Home » Services & Specialties » Ear, Nose and Throat Services (Otolaryngology) » Conditions & Treatments » Frequently Asked Questions » Nasal Obstruction

Nasal Obstruction

Nasal Obstruction FAQ

What is nasal obstruction and what are its symptoms?

Nasal refers to the nose. The nasal cavity is the air passage starting at the nostril (opening of the nose) and ending at the back of the throat. Nasal Obstruction is a partial or complete blockage of one or both of these air passages. It is usually apparent right after birth when the newborn has difficulty breathing or breathing is noisy. When these babies cry, their breathing improves because the air is moving in and out of the mouth freely. Breathing problems are very problematic during feeding.

Older kids with nasal obstruction have noisy, raspy breathing, mouth breathing, snoring, and possibly a runny nose. Mouth breathing is sometimes hard to detect, but one clue can be if your child usually has their mouth open.

When is it helpful for an ear, nose, throat specialist to check for nasal obstruction?

A family doctor or pediatrician may be able to help manage some patients with nasal obstruction but an otolaryngologists, or ear, nose, throat specialist is especially qualified to evaluate and treat most of these kids. If your child is not improving during treatment by your primary care physician, depending on your insurance, you can get a referral or call directly for an appointment with an otolaryngologists.

What causes nasal obstruction?

Nasal obstruction can be caused by many different situations. Some children are born with blockages in the nasal passage, while others happen as the child gets older. Try to remember the age when the noisy breathing began, and that can help determine the cause of the obstruction. Some of the causes are noted below:

  • ADENOID HYPERTROPHY is another common cause of nasal obstruction in children. See this topic under common diagnoses.

  • Choanal atresia can be one sided (unilateral) or affect both sides (bilateral). It means that the back opening of the nose is blocked with either tissue or bone. If both sides are involved, it is usually noted shortly after birth. In this case, surgical repair is needed immediately to allow the child to breath normally. If only one side is involved, the diagnosis may be made much later in life. Symptoms include nasal discharge, stuffiness only on one side and sometimes, one-sided sinusitis. In many cases, unilateral or one-sided atresia can be repaired using telescopes through the nose.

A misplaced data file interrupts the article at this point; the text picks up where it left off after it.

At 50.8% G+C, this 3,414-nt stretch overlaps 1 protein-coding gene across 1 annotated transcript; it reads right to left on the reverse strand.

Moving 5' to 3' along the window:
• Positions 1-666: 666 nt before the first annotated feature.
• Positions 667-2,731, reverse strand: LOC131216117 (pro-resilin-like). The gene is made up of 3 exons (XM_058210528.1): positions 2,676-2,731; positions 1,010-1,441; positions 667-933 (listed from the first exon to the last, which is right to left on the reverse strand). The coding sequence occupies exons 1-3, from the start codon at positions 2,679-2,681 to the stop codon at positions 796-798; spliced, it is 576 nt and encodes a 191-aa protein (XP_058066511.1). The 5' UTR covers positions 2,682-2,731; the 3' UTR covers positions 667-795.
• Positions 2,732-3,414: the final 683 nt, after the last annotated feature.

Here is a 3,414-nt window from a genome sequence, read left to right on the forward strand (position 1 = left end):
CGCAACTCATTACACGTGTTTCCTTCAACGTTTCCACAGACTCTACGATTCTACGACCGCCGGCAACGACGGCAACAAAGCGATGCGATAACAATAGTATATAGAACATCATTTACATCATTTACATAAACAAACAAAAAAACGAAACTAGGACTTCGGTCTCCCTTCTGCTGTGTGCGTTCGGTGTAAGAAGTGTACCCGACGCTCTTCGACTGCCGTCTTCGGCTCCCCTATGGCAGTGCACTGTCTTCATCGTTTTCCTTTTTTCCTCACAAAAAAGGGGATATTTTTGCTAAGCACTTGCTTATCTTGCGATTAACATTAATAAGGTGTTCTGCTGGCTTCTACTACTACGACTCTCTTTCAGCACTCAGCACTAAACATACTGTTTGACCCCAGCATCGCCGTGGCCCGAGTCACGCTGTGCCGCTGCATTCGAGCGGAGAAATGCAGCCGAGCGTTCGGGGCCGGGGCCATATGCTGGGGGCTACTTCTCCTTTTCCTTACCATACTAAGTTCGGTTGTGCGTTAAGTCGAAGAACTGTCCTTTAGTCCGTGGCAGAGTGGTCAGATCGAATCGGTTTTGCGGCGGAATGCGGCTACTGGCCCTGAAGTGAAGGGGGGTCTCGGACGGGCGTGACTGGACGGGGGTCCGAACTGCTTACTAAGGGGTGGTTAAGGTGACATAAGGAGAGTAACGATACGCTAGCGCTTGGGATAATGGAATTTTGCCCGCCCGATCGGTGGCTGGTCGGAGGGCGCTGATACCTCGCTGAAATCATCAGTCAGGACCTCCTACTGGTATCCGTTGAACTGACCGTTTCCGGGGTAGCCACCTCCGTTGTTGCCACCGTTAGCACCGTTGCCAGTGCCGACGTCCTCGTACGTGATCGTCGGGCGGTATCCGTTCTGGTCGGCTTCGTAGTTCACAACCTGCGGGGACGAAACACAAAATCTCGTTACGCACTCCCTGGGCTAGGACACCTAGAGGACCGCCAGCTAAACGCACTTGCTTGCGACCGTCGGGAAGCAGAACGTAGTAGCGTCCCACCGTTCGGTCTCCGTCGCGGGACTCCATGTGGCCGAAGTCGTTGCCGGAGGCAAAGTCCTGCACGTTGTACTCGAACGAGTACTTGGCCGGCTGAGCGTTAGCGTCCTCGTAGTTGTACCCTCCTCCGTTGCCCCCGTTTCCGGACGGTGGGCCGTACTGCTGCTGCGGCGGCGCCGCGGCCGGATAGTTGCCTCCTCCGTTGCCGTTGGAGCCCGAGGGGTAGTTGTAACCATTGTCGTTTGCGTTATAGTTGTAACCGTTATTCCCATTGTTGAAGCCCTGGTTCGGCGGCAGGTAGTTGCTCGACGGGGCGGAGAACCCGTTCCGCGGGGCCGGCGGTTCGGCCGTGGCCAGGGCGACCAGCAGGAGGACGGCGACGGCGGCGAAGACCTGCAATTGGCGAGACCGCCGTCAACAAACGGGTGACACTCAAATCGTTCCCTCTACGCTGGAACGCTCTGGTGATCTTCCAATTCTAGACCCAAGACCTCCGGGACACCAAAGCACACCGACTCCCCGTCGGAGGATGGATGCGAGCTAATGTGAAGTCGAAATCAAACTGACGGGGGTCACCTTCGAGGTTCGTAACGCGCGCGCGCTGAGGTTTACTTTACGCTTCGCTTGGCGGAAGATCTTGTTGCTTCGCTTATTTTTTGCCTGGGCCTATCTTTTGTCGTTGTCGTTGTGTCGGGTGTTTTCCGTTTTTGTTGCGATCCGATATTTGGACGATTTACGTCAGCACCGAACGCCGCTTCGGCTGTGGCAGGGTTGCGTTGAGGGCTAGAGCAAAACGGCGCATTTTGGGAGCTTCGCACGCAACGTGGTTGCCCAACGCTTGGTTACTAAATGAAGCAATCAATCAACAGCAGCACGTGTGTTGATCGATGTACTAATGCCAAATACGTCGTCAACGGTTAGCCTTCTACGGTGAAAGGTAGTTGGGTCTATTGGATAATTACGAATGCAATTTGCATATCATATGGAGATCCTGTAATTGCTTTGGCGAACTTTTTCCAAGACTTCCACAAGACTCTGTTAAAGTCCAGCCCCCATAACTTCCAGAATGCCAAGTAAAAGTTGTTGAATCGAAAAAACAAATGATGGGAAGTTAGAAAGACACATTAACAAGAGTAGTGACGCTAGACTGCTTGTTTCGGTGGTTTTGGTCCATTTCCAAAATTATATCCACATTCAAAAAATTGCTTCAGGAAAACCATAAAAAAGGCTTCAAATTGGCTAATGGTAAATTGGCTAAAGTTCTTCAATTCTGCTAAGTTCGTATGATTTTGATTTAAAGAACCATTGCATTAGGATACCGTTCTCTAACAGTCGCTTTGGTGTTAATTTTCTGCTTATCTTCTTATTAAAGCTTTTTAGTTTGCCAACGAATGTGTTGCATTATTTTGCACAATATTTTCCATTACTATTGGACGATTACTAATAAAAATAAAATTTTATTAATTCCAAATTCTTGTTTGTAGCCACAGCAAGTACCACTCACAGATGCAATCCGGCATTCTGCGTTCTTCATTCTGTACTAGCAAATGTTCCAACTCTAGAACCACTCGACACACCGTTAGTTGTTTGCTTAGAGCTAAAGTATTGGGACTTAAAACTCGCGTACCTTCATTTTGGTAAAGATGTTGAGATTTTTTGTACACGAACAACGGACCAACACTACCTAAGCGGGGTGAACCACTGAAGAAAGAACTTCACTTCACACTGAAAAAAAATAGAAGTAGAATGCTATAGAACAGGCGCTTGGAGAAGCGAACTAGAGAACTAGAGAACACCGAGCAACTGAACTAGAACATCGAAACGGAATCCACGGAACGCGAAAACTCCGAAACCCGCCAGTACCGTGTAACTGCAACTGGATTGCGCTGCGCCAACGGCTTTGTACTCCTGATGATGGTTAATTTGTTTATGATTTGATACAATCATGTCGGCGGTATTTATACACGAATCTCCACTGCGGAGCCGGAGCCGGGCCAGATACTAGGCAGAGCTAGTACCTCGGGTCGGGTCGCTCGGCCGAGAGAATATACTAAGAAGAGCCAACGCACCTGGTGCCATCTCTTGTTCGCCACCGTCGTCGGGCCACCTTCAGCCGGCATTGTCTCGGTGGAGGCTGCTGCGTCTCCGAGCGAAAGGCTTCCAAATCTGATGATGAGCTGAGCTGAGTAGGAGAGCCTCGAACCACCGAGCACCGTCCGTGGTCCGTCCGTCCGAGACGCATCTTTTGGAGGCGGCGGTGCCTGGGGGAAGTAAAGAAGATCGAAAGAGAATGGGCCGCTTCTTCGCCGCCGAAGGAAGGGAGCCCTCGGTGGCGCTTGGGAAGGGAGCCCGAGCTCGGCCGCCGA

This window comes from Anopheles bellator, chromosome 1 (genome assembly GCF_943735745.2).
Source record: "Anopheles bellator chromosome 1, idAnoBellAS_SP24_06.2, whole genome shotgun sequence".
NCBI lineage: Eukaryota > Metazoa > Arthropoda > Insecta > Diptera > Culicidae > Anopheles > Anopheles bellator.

• Deviated Nasal Septum - The nasal septum separates the two nasal passages in the nose. It is made up of bone in the back and cartilage (softer tissue like the top of the ear) in the front. A child may be born with a crooked (deviated) septum, or may acquire a crooked septum through injury to the nose. If this tissue is severely twisted, it can block a nasal passage. This is commonly corrected with surgery called a SEPTOPLASTY.

  • Foreign Body - A common cause of nasal obstruction in the younger child is an object (foreign body) placed in the nose (such as a bead, peanut, cotton, etc.) during experimentation or play. These patients usually develop a foul smelling drainage from the nose on the side containing the object. Removal can many times be accomplished in the office. Occasionally, if the foreign body has been present a long time, a brief general anesthetic will be necessary to remove it painlessly.

  • Hematoma: Injury to the nose can also result in a hematoma (collection of blood) that may obstruct the nasal passage. This commonly occurs after a trauma to the nose and must be treated immediately or loss of support to the nose will result.

  • Nasal Polyps - these are tissues that grow and project from the sinus lining, blocking the nasal passage. Because polyps are usually the result of a chronic irritation or infection, a complete evaluation, including X-rays, is necessary to diagnose the cause and determine the extent of the problem.

  • RHINITIS - Inflamed or swollen nasal lining can be caused by allergies, irritants like smoke and pollution, and infection to name a few. In infants, this swelling can lead to considerable distress on the part of the child and parents. Careful evaluation of the nose will lead to the likely diagnosis. Sometimes, additional testing is necessary to confirm the cause.

  • Tumors: One uncommon cause of nasal obstruction in kids are benign or malignant tumors, often noticed when one side of the nose is persistently stuffy, sometimes accompanied by bleeding, drainage or swelling. A complete physical exam and x-rays usually help doctors diagnose tumors.

How would an otolaryngologists diagnose nasal obstruction?

A specialist will look at the child and the age when symptoms started, give a thorough physical exam, look into the nose using a small, flexible camera called an endoscope, and perhaps use images like those from x-rays, CT scans and MRIs to get a better look at the entire nasal passageway. X-rays, CT scans and MRIs usually take about 20 minutes and are painless.


What kind of appointment would you like?